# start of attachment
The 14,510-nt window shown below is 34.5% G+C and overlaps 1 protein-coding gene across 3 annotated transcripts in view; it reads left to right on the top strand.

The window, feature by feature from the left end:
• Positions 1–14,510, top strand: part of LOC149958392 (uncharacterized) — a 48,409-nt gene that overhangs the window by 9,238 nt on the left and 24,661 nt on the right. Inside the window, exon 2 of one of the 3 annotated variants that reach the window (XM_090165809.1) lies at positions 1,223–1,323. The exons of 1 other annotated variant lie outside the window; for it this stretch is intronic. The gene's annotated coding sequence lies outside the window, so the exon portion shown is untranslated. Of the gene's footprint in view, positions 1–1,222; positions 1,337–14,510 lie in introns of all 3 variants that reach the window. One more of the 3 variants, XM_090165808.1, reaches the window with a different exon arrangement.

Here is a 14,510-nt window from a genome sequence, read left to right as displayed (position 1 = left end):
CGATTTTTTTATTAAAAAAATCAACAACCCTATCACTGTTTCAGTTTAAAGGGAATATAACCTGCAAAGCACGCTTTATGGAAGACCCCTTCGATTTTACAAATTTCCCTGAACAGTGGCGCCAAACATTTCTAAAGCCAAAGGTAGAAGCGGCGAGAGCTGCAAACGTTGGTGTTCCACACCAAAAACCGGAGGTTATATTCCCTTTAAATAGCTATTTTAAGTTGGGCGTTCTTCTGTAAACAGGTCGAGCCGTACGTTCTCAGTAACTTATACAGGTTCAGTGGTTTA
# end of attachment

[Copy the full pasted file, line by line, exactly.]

The 14,510-nt window shown below is 34.5% G+C and overlaps 1 protein-coding gene across 3 annotated transcripts in view; it reads left to right on the top strand.

The window, feature by feature from the left end:
• Positions 1–14,510, top strand: part of LOC149958392 (uncharacterized) — a 48,409-nt gene that overhangs the window by 9,238 nt on the left and 24,661 nt on the right. Inside the window, exon 2 of one of the 3 annotated variants that reach the window (XM_090165809.1) lies at positions 1,223–1,323. The exons of 1 other annotated variant lie outside the window; for it this stretch is intronic. The gene's annotated coding sequence lies outside the window, so the exon portion shown is untranslated. Of the gene's footprint in view, positions 1–1,222; positions 1,337–14,510 lie in introns of all 3 variants that reach the window. One more of the 3 variants, XM_090165808.1, reaches the window with a different exon arrangement.

Here is a 14,510-nt window from a genome sequence, read left to right as displayed (position 1 = left end):
CGATTTTTTTATTAAAAAAATCAACAACCCTATCACTGTTTCAGTTTAAAGGGAATATAACCTGCAAAGCACGCTTTATGGAAGACCCCTTCGATTTTACAAATTTCCCTGAACAGTGGCGCCAAACATTTCTAAAGCCAAAGGTAGAAGCGGCGAGAGCTGCAAACGTTGGTGTTCCACACCAAAAACCGGAGGTTATATTCCCTTTAAATAGCTATTTTAAGTTGGGCGTTCTTCTGTAAACAGGTCGAGCCGTACGTTCTCAGTAACTTATACAGGTTCAGTGGTTTA